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ERIC Number: ED562674
Record Type: Non-Journal
Publication Date: 2013-Jan
Pages: 136
Abstractor: ERIC
Reference Count: N/A
Kids & Family Reading Report™. 4th Edition
Scholastic Inc.
This report presents the 4th Edition of Scholastic's biannual study of children's and parents' attitudes and behaviors about reading. Much has changed since the first "Kids & Family Reading Report" was issued in 2006, but literacy remains the critical skill needed for school success. Today's children are growing up in a world full of digital information, which makes it even more important for them to know how to analyze, interpret and understand complex texts, to separate fact from opinion, and to develop a deep respect for logical thinking. This edition of the Kids & Family Reading Report takes a closer look at the ways in which the increasingly popular use of digital devices, both at home and in the classroom, impacts children's and parents' reading behaviors. It was found that the percent of children who have read an ebook has almost doubled since 2010 (25% vs. 46%). Yet it was also heard that parents are concerned that digital devices are distracting children from reading. Among parents of children in every age group, nearly half feel their children do not spend enough time reading books for fun--the kind of reading practice that is critical for children to build stamina, fluency, vocabulary and comprehension. The challenge is to harness the power of technology and kids' interest in ebooks to build better readers, and clearly the opportunity is there. Of the children who have read an ebook, one in five says they are reading more books for fun--especially boys, who tend to be less frequent readers than girls. In addition, almost half of all children age 6 to 17 say they would read more books for fun if they had greater access to ebooks. Whether children read print books or ebooks, the more children read, the better readers they become, and the better readers they become, the more they enjoy reading. But reading practice cannot only occur in the classroom; children need access to books and time to read at home every day. This report found that having reading role-model parents or a large book collection at home has a greater impact on kids' reading frequency than does household income. Furthermore, every child should be able to choose and own the books they want to read, for that choice builds literacy confidence--the ability to read, write, and speak about what they know, how they feel, and who they are. The formula for every child to become a successful reader is simple: (1) have books available at home at all times and be a reading role model; (2) allow children to read the books they choose to read; and (3) set aside time--20 minutes or more each day--to read books for fun. With these practices, any child will not only become a fluent, skilled reader, but will also develop a love of books and reading that will last a lifetime. The following are appended: (1) Methodology; (2) Demographics of the Sample; (3) Subgroup Sample Sizes; and (4) Survey Results.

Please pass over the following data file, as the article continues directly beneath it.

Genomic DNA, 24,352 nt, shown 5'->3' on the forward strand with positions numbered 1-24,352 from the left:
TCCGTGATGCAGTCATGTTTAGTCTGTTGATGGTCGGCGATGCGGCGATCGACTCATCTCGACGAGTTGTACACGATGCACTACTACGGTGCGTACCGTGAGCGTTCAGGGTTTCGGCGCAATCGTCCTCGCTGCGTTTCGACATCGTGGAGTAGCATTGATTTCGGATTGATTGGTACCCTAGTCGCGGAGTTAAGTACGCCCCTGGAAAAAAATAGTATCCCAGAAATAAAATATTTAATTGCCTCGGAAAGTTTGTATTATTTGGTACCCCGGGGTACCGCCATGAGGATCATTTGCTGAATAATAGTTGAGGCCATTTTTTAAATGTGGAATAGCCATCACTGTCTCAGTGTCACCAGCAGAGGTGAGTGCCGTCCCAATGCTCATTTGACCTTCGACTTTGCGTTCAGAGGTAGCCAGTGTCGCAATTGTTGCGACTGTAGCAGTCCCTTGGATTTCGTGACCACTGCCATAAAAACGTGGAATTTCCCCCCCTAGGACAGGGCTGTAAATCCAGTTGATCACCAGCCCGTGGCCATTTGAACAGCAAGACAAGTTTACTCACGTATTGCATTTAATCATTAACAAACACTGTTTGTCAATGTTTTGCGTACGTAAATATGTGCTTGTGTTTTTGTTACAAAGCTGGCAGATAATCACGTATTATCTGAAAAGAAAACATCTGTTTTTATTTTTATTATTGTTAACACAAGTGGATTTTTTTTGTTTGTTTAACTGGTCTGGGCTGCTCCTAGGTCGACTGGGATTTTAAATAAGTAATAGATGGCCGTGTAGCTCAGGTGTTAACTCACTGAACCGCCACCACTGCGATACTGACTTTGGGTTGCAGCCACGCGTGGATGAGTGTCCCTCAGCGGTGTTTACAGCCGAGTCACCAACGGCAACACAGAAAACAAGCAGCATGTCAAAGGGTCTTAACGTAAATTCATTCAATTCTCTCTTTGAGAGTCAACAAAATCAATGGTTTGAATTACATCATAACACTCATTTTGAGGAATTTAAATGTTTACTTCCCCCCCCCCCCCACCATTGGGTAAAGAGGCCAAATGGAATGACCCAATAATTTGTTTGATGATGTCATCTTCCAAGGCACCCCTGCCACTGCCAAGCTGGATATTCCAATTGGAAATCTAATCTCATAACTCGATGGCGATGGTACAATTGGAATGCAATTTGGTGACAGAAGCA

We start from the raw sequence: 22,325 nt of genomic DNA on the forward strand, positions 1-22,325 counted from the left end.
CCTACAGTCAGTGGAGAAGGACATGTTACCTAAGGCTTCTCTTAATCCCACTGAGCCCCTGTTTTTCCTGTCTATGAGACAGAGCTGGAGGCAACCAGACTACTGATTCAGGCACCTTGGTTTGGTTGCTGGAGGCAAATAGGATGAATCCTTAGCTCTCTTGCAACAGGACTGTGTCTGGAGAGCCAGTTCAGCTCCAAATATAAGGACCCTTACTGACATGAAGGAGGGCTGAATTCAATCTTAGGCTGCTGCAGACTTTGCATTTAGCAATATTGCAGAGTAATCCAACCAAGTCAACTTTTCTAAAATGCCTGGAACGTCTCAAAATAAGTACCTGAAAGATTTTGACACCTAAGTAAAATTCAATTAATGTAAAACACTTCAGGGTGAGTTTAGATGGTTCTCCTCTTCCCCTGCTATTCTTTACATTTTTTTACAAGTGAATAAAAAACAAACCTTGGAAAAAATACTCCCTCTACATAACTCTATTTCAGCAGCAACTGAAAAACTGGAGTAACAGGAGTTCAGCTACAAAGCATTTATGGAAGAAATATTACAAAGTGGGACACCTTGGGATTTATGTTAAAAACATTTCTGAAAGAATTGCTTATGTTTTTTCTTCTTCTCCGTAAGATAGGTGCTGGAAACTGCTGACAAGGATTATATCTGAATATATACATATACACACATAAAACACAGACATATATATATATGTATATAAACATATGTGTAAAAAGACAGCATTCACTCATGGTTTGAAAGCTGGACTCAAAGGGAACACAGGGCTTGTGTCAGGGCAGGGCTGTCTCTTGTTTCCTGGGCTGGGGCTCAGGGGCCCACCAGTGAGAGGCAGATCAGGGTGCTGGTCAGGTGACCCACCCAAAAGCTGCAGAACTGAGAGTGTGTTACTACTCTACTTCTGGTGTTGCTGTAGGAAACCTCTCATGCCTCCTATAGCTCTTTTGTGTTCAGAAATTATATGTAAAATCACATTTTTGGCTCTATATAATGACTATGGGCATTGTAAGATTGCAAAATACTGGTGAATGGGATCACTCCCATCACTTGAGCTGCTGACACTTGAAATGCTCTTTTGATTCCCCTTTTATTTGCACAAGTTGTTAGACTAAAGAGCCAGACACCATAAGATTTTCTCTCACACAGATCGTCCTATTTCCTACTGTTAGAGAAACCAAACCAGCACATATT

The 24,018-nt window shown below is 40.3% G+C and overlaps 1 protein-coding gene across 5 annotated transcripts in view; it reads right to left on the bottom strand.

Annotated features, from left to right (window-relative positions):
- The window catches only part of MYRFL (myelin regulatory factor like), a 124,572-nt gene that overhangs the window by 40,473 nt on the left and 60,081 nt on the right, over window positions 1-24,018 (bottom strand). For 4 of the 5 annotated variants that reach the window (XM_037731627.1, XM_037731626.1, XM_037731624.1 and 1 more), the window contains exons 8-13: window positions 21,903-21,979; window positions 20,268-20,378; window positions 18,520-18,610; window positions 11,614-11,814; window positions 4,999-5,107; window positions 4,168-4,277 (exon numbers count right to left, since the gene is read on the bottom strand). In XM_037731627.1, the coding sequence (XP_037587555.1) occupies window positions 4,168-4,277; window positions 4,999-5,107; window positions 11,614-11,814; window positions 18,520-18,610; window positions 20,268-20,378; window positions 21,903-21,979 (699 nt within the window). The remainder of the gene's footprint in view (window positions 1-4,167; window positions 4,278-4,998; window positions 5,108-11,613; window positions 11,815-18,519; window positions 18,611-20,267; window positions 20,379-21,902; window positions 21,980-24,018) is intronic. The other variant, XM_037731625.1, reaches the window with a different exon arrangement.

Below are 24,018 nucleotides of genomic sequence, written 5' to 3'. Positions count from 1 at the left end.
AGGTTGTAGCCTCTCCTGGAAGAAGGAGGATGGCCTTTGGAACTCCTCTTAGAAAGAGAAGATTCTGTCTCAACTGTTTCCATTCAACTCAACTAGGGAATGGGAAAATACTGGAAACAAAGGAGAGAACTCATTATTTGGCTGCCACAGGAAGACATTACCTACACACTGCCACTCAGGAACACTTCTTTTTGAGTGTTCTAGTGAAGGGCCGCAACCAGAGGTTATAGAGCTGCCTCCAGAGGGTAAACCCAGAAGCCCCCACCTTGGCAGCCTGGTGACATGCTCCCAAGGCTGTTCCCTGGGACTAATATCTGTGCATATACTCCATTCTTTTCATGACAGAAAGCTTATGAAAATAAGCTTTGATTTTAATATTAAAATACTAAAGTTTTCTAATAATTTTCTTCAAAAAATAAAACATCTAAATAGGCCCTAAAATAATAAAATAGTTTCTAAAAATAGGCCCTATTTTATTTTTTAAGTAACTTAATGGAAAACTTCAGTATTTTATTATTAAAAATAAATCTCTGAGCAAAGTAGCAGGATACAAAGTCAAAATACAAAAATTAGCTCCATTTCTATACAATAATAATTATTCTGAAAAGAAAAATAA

Scholastic Inc. 557 Broadway, New York, NY 10012. Tel: 212-343-6857; Fax: 212-343-4913; Web site:
Publication Type: Reports - Research; Numerical/Quantitative Data
Education Level: Elementary Secondary Education
Audience: N/A
Language: English
Sponsor: N/A
Authoring Institution: Scholastic Inc.; YouGov, Harrison Group